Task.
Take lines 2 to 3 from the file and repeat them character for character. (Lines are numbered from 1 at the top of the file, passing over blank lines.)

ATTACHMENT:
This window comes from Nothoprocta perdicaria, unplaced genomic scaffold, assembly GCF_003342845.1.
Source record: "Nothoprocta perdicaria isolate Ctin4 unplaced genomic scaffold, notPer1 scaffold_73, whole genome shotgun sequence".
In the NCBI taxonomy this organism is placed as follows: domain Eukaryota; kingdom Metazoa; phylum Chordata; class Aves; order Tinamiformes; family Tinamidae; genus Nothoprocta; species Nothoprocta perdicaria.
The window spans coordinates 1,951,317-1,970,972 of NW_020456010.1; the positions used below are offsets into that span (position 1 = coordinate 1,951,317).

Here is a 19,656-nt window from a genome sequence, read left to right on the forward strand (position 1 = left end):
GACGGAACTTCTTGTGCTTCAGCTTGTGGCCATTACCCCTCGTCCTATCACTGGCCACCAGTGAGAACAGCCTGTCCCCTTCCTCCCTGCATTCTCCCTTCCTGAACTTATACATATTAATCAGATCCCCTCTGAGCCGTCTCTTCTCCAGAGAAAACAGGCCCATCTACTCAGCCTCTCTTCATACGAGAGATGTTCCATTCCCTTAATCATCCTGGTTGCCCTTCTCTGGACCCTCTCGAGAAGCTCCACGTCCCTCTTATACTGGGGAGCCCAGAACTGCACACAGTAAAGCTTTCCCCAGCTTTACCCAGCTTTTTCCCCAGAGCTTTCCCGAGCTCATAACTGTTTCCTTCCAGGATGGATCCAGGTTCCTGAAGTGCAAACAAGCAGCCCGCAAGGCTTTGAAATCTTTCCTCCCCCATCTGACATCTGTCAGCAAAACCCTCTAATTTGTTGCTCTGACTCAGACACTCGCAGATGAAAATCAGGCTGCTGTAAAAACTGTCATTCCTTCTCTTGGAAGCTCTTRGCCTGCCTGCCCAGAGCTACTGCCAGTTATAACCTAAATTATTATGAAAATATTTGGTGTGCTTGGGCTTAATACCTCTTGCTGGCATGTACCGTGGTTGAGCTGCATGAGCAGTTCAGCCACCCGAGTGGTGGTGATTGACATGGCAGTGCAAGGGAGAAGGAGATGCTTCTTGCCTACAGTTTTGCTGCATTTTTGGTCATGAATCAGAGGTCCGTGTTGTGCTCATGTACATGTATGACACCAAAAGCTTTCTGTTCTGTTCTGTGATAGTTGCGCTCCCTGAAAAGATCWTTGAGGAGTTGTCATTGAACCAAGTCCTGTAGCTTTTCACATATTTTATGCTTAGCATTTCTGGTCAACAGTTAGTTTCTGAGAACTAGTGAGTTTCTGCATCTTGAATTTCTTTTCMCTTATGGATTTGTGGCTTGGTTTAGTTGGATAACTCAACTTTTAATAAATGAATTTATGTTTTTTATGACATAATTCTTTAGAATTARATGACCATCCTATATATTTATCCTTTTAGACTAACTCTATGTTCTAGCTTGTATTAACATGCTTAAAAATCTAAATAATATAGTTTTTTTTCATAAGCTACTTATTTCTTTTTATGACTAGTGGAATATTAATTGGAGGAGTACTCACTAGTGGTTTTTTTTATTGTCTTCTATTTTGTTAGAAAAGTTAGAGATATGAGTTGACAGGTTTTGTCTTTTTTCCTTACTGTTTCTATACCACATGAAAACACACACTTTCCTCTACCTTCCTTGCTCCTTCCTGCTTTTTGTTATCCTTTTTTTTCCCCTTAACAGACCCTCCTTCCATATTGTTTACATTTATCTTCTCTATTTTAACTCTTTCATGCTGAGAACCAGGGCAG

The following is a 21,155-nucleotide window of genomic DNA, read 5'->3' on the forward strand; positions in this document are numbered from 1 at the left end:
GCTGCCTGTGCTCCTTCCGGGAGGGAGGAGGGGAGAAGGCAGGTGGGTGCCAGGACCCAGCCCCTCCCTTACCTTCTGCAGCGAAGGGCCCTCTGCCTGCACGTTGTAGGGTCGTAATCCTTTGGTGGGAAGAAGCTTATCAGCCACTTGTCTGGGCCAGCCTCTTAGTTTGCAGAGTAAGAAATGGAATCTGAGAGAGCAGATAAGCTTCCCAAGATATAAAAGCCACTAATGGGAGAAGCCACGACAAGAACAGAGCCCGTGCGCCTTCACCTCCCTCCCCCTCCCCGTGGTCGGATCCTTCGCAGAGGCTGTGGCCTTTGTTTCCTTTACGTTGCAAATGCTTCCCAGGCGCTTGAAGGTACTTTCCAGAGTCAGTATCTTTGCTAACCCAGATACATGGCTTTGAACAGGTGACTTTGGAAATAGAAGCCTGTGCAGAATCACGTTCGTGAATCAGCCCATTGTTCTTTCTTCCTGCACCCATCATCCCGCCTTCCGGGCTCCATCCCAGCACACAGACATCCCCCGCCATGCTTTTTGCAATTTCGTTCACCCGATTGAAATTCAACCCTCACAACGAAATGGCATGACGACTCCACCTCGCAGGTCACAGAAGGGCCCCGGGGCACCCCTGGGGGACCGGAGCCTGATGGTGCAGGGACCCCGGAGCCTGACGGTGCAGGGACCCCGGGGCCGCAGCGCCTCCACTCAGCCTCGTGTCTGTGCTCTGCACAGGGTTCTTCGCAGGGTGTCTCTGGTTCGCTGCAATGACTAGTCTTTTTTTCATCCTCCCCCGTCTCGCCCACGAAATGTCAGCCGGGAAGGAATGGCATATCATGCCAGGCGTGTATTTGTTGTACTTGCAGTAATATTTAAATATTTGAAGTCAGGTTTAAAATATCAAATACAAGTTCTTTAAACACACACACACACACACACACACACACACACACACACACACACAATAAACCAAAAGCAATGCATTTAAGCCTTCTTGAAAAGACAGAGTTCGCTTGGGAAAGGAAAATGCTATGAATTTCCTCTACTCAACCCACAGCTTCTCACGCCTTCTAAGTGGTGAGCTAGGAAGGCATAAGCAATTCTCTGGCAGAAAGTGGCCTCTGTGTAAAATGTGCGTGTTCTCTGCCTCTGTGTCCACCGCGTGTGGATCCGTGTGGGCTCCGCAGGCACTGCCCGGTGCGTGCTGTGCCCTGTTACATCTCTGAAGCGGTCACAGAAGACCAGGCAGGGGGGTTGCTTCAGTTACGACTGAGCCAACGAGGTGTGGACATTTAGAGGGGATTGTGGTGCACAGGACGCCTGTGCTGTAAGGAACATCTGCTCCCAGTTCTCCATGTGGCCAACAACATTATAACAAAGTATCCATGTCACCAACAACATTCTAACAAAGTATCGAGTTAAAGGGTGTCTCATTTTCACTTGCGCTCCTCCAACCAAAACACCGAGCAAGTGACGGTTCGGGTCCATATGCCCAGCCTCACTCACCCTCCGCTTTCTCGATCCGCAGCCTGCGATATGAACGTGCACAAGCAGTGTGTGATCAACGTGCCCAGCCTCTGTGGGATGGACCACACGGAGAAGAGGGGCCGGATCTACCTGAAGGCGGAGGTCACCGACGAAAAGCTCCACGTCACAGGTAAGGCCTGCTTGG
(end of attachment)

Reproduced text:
Source record: "Nothoprocta perdicaria isolate Ctin4 unplaced genomic scaffold, notPer1 scaffold_73, whole genome shotgun sequence".
In the NCBI taxonomy this organism is placed as follows: domain Eukaryota; kingdom Metazoa; phylum Chordata; class Aves; order Tinamiformes; family Tinamidae; genus Nothoprocta; species Nothoprocta perdicaria.